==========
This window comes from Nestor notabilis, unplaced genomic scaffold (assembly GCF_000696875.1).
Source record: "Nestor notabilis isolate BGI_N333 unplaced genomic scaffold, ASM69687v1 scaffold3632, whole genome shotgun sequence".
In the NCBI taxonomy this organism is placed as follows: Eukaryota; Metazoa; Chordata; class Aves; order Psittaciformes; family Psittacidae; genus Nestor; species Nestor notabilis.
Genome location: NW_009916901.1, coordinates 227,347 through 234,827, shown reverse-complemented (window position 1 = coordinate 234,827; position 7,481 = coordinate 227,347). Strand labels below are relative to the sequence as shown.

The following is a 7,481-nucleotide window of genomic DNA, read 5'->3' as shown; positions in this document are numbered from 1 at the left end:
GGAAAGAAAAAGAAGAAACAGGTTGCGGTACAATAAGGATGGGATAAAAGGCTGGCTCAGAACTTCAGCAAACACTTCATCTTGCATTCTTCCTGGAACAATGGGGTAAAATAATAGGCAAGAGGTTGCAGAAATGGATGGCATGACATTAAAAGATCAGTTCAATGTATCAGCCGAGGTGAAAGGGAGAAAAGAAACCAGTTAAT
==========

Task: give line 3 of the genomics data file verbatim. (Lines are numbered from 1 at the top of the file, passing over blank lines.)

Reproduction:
In the NCBI taxonomy this organism is placed as follows: Eukaryota; Metazoa; Chordata; class Aves; order Psittaciformes; family Psittacidae; genus Nestor; species Nestor notabilis.